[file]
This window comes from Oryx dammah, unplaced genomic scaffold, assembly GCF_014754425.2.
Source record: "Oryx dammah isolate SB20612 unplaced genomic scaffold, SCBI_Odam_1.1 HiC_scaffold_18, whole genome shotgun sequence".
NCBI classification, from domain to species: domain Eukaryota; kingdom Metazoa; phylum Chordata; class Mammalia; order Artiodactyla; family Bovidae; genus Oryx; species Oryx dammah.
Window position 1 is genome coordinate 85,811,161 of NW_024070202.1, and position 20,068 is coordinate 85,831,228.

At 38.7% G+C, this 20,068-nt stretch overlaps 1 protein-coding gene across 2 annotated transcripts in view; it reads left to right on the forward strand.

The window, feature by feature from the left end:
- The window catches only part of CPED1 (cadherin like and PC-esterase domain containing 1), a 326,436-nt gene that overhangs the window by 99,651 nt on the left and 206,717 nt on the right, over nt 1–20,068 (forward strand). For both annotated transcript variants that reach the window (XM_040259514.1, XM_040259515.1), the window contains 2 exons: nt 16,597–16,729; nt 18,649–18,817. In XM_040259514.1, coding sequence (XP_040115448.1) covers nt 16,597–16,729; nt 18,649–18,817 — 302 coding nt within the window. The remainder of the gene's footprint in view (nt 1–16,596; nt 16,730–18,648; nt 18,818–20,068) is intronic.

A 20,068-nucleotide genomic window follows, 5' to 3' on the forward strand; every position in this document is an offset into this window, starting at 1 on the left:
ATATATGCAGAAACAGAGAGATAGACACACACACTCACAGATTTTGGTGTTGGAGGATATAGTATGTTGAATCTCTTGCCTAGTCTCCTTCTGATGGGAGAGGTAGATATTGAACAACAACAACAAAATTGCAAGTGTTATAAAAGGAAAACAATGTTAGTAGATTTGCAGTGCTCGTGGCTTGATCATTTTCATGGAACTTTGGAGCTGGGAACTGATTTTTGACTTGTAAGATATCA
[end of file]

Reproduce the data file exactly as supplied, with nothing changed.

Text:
This window comes from Oryx dammah, unplaced genomic scaffold, assembly GCF_014754425.2.
Source record: "Oryx dammah isolate SB20612 unplaced genomic scaffold, SCBI_Odam_1.1 HiC_scaffold_18, whole genome shotgun sequence".
NCBI classification, from domain to species: domain Eukaryota; kingdom Metazoa; phylum Chordata; class Mammalia; order Artiodactyla; family Bovidae; genus Oryx; species Oryx dammah.
Window position 1 is genome coordinate 85,811,161 of NW_024070202.1, and position 20,068 is coordinate 85,831,228.

At 38.7% G+C, this 20,068-nt stretch overlaps 1 protein-coding gene across 2 annotated transcripts in view; it reads left to right on the forward strand.

The window, feature by feature from the left end:
- The window catches only part of CPED1 (cadherin like and PC-esterase domain containing 1), a 326,436-nt gene that overhangs the window by 99,651 nt on the left and 206,717 nt on the right, over nt 1–20,068 (forward strand). For both annotated transcript variants that reach the window (XM_040259514.1, XM_040259515.1), the window contains 2 exons: nt 16,597–16,729; nt 18,649–18,817. In XM_040259514.1, coding sequence (XP_040115448.1) covers nt 16,597–16,729; nt 18,649–18,817 — 302 coding nt within the window. The remainder of the gene's footprint in view (nt 1–16,596; nt 16,730–18,648; nt 18,818–20,068) is intronic.

A 20,068-nucleotide genomic window follows, 5' to 3' on the forward strand; every position in this document is an offset into this window, starting at 1 on the left:
ATATATGCAGAAACAGAGAGATAGACACACACACTCACAGATTTTGGTGTTGGAGGATATAGTATGTTGAATCTCTTGCCTAGTCTCCTTCTGATGGGAGAGGTAGATATTGAACAACAACAACAAAATTGCAAGTGTTATAAAAGGAAAACAATGTTAGTAGATTTGCAGTGCTCGTGGCTTGATCATTTTCATGGAACTTTGGAGCTGGGAACTGATTTTTGACTTGTAAGATATCA